These names are mentioned not to endorse all that they write but because they are among some of the more prominent whom Evangelicals recognised as Evangelical.
This modification of views on Scripture has been closely connected with the proliferation of versions of the Bible which are characterised by faulty views of the original text and faulty principles of translation. It remains to be seen whether the trend will be halted, reversed or unwittingly promoted by Dr McGowan’s recently-published proposals for “Reconstructing the Evangelical Doctrine of Scripture” by “recasting some vocabulary” – by replacing “inspiration” with “divine spiration”, “inerrancy” with “veracity”, and “illumination” with “recognition” and “comprehension”.
Similar downgrading on Scripture in 19th century Free Church of Scotland
What we have seen in recent decades is but a repetition of the process which destroyed the nineteenth century Free Church of Scotland and resulted in the wholesale degeneracy of Scottish Presbyterianism throughout the twentieth century.
In tracing how the modern Evangelical comprehensiveness of an unbiblical view of Scripture, previously repudiated, mirrors that of the nineteenth century Free Church, we note that the Free Church in its early post-1843 days held a high view of the inspiration, inerrancy and authority of Scripture. The Declaratory Act of 1892 had no article specifically modifying the Church’s professed commitment to the doctrine of Scripture, largely because Robert Rainy, the ecclesiastical politician, resisted moves to introduce a paragraph on the inspiration of Scripture. But in 1891 he had introduced a separate document with no real status. It was intended by its ambiguity to secure unanimity in professed commitment to something described as “the infallibility of Scripture” both by those who held the Confessional view that “it pleased the Lord . . . to reveal Himself . . . and . . . to commit the same wholly unto writing” and by those like James Denney who at the 1891 Assembly asserted his rejection of literal infallibility in his statement that “the infallibility of the Scriptures was not a mere verbal inerrancy, an historical accuracy, but an infallibility of power to save. . . . This was the only kind of infallibility he believed in. For mere verbal inerrancy he cared not one straw.”
Denney frankly described Rainy’s document as neither candid nor wise, in that all could agree with it only by taking it in totally different senses. A B Davidson, John Duncan’s assistant and successor, maintained that “the books of Scripture, so far as interpretation and general formal criticism are concerned, must be handled very much as other books are handled”, yet that the facts in the history of redemption are untouched by the most advanced critical theories. Davidson and men such as William Robertson Smith, A B Bruce and Marcus Dods became increasingly bold in propagating Higher Critical views of the Bible. In half a century the Free Church declined from affirming that the Bible is divine revelation inscripturated by divine inspiration, which secured its inerrancy and authority, to tolerating the view expressed by A B Bruce that “revelation is one thing, Scripture another though closely related thing – being in truth its record, interpretation and reflection”. It became committed only to something vaguely described as the Word of God contained in Scripture.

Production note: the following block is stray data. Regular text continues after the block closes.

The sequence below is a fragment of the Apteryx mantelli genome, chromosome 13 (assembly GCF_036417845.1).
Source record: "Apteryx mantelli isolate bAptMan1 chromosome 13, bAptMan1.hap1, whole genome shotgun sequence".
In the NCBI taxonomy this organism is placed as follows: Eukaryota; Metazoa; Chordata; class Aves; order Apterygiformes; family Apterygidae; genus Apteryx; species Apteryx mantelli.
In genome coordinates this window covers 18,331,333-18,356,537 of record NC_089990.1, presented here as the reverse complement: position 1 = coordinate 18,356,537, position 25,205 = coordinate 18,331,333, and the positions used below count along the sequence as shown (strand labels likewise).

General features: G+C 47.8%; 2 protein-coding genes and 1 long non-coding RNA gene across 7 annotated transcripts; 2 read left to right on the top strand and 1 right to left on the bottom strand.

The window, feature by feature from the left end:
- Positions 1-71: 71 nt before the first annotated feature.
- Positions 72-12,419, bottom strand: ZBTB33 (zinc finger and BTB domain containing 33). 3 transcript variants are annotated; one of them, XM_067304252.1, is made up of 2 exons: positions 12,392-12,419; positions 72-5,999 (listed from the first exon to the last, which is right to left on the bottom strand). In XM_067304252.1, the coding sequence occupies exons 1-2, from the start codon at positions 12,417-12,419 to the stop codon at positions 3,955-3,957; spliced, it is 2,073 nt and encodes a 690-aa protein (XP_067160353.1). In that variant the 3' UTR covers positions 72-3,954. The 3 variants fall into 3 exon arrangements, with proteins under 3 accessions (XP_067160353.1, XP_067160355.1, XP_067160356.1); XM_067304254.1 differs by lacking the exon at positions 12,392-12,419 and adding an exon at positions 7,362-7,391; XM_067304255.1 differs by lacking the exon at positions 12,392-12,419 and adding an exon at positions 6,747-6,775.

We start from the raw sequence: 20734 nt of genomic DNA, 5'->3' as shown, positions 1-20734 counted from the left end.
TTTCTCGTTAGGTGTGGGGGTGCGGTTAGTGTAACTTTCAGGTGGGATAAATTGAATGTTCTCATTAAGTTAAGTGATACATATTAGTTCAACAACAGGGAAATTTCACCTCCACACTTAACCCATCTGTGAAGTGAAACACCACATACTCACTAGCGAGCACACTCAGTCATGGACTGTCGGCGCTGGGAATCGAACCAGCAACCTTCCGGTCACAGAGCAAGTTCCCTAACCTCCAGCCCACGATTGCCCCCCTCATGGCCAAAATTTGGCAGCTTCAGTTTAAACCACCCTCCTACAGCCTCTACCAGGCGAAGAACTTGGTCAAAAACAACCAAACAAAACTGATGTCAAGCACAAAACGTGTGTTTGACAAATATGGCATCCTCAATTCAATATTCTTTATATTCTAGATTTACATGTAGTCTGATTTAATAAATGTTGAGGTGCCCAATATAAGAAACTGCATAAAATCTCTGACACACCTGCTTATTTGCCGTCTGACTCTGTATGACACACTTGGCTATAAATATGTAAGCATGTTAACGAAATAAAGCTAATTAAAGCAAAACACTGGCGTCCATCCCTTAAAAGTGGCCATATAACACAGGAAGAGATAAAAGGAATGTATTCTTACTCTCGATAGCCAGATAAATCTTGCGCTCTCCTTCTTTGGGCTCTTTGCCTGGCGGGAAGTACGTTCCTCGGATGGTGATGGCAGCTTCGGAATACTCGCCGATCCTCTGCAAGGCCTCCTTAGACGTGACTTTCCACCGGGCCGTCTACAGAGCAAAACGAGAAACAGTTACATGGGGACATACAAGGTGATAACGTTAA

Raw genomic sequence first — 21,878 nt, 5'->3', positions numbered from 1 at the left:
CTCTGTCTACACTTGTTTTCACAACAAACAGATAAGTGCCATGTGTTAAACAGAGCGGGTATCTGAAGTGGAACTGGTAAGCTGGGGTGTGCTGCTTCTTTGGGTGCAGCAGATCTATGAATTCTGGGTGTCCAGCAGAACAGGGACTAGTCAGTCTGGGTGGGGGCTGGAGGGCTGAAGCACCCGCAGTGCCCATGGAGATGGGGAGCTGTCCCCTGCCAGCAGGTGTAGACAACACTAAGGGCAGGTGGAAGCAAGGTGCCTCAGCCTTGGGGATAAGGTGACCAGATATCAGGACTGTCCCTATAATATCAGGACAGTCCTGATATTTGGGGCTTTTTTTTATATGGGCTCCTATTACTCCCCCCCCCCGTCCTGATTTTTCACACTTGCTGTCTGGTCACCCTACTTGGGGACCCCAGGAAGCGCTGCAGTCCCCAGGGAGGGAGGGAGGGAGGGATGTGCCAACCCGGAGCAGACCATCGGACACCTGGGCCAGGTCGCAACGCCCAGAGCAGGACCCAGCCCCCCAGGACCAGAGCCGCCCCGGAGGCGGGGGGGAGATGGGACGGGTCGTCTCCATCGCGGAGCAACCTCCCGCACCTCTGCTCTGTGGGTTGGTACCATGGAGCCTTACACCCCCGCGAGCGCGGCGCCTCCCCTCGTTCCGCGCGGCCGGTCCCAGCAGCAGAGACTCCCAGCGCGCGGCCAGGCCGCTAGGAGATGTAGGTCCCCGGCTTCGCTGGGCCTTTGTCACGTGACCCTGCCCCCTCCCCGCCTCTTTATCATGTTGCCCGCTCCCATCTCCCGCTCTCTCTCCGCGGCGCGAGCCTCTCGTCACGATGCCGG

These New Evangelists, as Kenneth Ross (Church and Creed in Scotland, p. 156) describes the liberal element in the nineteenth-century Free Church, concurred
in a willingness to engage with modern thought in an open and concessive spirit and a conviction that true Christianity would be vindicated if it were but delivered from certain traditional accompaniments which were unnecessary, and indeed corrosive. The New Evangelists believed that their historic task was to disengage the essence of the faith from some regrettable accretions. Accordingly, they set about distinguishing the kernel from the husk, the substance from the form, the personal from the propositional, the moral from the metaphysical, the ethical from the ritual and the spiritual from the dogmatic.
A principal aspect of this was “a new view of the Bible”.
In a “Biographical Introduction” to John and Donald Baillie, Professor A C Cheyne uses the terms Liberal Evangelicalism and the new orthodoxy to describe the teaching of their professors in New College in the early 1900s and says that it was:
marked by three outstanding characteristics: commitment to the use of historical and literary criticism in the study of the Bible, wariness of what seemed to be undue emphasis on credal and confessional statements, and respect for the methods of natural science. (Studies in Scottish Church History, pp. 209-210.)
Marcus Dods is an individual example of the way in which critical views of the Bible led to an abandonment of its content. In his inaugural lecture as successor to George Smeaton in 1889, he described the doctrine of verbal inspiration as a theory: